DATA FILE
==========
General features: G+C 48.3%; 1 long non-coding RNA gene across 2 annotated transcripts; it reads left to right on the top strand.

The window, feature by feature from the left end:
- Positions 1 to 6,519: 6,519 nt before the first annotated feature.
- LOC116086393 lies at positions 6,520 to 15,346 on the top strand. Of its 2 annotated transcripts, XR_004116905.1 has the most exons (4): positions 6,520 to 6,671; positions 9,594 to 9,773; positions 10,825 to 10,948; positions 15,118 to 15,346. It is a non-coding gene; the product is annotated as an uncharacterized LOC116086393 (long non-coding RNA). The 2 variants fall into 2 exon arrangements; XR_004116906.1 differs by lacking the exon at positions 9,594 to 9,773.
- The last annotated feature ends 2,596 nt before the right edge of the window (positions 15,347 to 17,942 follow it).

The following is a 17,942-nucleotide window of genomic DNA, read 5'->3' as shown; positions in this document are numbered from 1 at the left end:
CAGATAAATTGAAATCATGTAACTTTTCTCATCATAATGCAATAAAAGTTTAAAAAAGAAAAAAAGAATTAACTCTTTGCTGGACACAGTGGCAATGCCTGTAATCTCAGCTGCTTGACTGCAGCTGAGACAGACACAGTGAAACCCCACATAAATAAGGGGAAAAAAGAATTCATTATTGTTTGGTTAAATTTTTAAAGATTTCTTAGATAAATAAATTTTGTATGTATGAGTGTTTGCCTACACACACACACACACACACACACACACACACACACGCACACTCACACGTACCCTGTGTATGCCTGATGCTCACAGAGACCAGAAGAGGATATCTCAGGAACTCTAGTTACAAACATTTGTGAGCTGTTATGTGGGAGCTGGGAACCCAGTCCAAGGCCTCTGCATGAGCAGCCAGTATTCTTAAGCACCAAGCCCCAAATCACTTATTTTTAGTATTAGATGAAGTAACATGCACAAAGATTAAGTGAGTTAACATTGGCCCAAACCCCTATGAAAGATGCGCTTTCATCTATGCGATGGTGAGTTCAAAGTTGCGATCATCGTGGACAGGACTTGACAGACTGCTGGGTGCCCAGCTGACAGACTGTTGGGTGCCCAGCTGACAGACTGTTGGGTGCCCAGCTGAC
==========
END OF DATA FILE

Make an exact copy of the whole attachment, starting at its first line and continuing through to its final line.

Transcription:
General features: G+C 48.3%; 1 long non-coding RNA gene across 2 annotated transcripts; it reads left to right on the top strand.

The window, feature by feature from the left end:
- Positions 1 to 6,519: 6,519 nt before the first annotated feature.
- LOC116086393 lies at positions 6,520 to 15,346 on the top strand. Of its 2 annotated transcripts, XR_004116905.1 has the most exons (4): positions 6,520 to 6,671; positions 9,594 to 9,773; positions 10,825 to 10,948; positions 15,118 to 15,346. It is a non-coding gene; the product is annotated as an uncharacterized LOC116086393 (long non-coding RNA). The 2 variants fall into 2 exon arrangements; XR_004116906.1 differs by lacking the exon at positions 9,594 to 9,773.
- The last annotated feature ends 2,596 nt before the right edge of the window (positions 15,347 to 17,942 follow it).

The following is a 17,942-nucleotide window of genomic DNA, read 5'->3' as shown; positions in this document are numbered from 1 at the left end:
CAGATAAATTGAAATCATGTAACTTTTCTCATCATAATGCAATAAAAGTTTAAAAAAGAAAAAAAGAATTAACTCTTTGCTGGACACAGTGGCAATGCCTGTAATCTCAGCTGCTTGACTGCAGCTGAGACAGACACAGTGAAACCCCACATAAATAAGGGGAAAAAAGAATTCATTATTGTTTGGTTAAATTTTTAAAGATTTCTTAGATAAATAAATTTTGTATGTATGAGTGTTTGCCTACACACACACACACACACACACACACACACACACACGCACACTCACACGTACCCTGTGTATGCCTGATGCTCACAGAGACCAGAAGAGGATATCTCAGGAACTCTAGTTACAAACATTTGTGAGCTGTTATGTGGGAGCTGGGAACCCAGTCCAAGGCCTCTGCATGAGCAGCCAGTATTCTTAAGCACCAAGCCCCAAATCACTTATTTTTAGTATTAGATGAAGTAACATGCACAAAGATTAAGTGAGTTAACATTGGCCCAAACCCCTATGAAAGATGCGCTTTCATCTATGCGATGGTGAGTTCAAAGTTGCGATCATCGTGGACAGGACTTGACAGACTGCTGGGTGCCCAGCTGACAGACTGTTGGGTGCCCAGCTGACAGACTGTTGGGTGCCCAGCTGAC